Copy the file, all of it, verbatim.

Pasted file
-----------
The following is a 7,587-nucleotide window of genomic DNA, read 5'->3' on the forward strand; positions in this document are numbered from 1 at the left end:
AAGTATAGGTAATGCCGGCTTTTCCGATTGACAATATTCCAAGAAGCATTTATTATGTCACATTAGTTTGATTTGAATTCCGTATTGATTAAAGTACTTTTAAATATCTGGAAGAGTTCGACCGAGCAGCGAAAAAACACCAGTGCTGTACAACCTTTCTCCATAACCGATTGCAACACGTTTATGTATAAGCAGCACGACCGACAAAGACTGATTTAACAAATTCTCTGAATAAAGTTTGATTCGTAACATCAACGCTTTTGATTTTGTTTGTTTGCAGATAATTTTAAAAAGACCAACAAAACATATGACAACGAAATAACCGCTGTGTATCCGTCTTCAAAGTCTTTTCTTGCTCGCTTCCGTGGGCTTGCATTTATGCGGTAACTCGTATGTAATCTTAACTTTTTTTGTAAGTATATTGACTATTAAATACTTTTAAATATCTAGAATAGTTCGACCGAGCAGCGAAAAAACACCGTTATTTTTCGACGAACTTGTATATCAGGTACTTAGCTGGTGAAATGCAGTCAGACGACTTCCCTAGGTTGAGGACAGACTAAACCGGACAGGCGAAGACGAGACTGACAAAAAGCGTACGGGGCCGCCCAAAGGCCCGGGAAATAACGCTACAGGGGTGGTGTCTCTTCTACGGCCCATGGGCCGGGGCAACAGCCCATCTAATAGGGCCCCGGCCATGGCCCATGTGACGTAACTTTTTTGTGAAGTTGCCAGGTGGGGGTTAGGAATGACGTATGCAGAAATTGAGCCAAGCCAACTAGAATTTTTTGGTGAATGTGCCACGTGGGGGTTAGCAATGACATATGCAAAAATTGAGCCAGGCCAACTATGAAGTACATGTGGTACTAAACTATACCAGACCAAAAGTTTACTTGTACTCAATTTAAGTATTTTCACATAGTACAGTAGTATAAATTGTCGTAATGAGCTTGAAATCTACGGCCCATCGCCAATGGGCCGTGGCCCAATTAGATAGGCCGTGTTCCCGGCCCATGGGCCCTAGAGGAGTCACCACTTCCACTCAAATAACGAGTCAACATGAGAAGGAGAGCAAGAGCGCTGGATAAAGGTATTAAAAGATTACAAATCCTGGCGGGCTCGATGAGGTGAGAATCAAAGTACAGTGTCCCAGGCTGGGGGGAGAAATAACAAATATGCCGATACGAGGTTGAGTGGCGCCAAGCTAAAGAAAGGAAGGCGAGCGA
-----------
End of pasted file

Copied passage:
The following is a 7,587-nucleotide window of genomic DNA, read 5'->3' on the forward strand; positions in this document are numbered from 1 at the left end:
AAGTATAGGTAATGCCGGCTTTTCCGATTGACAATATTCCAAGAAGCATTTATTATGTCACATTAGTTTGATTTGAATTCCGTATTGATTAAAGTACTTTTAAATATCTGGAAGAGTTCGACCGAGCAGCGAAAAAACACCAGTGCTGTACAACCTTTCTCCATAACCGATTGCAACACGTTTATGTATAAGCAGCACGACCGACAAAGACTGATTTAACAAATTCTCTGAATAAAGTTTGATTCGTAACATCAACGCTTTTGATTTTGTTTGTTTGCAGATAATTTTAAAAAGACCAACAAAACATATGACAACGAAATAACCGCTGTGTATCCGTCTTCAAAGTCTTTTCTTGCTCGCTTCCGTGGGCTTGCATTTATGCGGTAACTCGTATGTAATCTTAACTTTTTTTGTAAGTATATTGACTATTAAATACTTTTAAATATCTAGAATAGTTCGACCGAGCAGCGAAAAAACACCGTTATTTTTCGACGAACTTGTATATCAGGTACTTAGCTGGTGAAATGCAGTCAGACGACTTCCCTAGGTTGAGGACAGACTAAACCGGACAGGCGAAGACGAGACTGACAAAAAGCGTACGGGGCCGCCCAAAGGCCCGGGAAATAACGCTACAGGGGTGGTGTCTCTTCTACGGCCCATGGGCCGGGGCAACAGCCCATCTAATAGGGCCCCGGCCATGGCCCATGTGACGTAACTTTTTTGTGAAGTTGCCAGGTGGGGGTTAGGAATGACGTATGCAGAAATTGAGCCAAGCCAACTAGAATTTTTTGGTGAATGTGCCACGTGGGGGTTAGCAATGACATATGCAAAAATTGAGCCAGGCCAACTATGAAGTACATGTGGTACTAAACTATACCAGACCAAAAGTTTACTTGTACTCAATTTAAGTATTTTCACATAGTACAGTAGTATAAATTGTCGTAATGAGCTTGAAATCTACGGCCCATCGCCAATGGGCCGTGGCCCAATTAGATAGGCCGTGTTCCCGGCCCATGGGCCCTAGAGGAGTCACCACTTCCACTCAAATAACGAGTCAACATGAGAAGGAGAGCAAGAGCGCTGGATAAAGGTATTAAAAGATTACAAATCCTGGCGGGCTCGATGAGGTGAGAATCAAAGTACAGTGTCCCAGGCTGGGGGGAGAAATAACAAATATGCCGATACGAGGTTGAGTGGCGCCAAGCTAAAGAAAGGAAGGCGAGCGA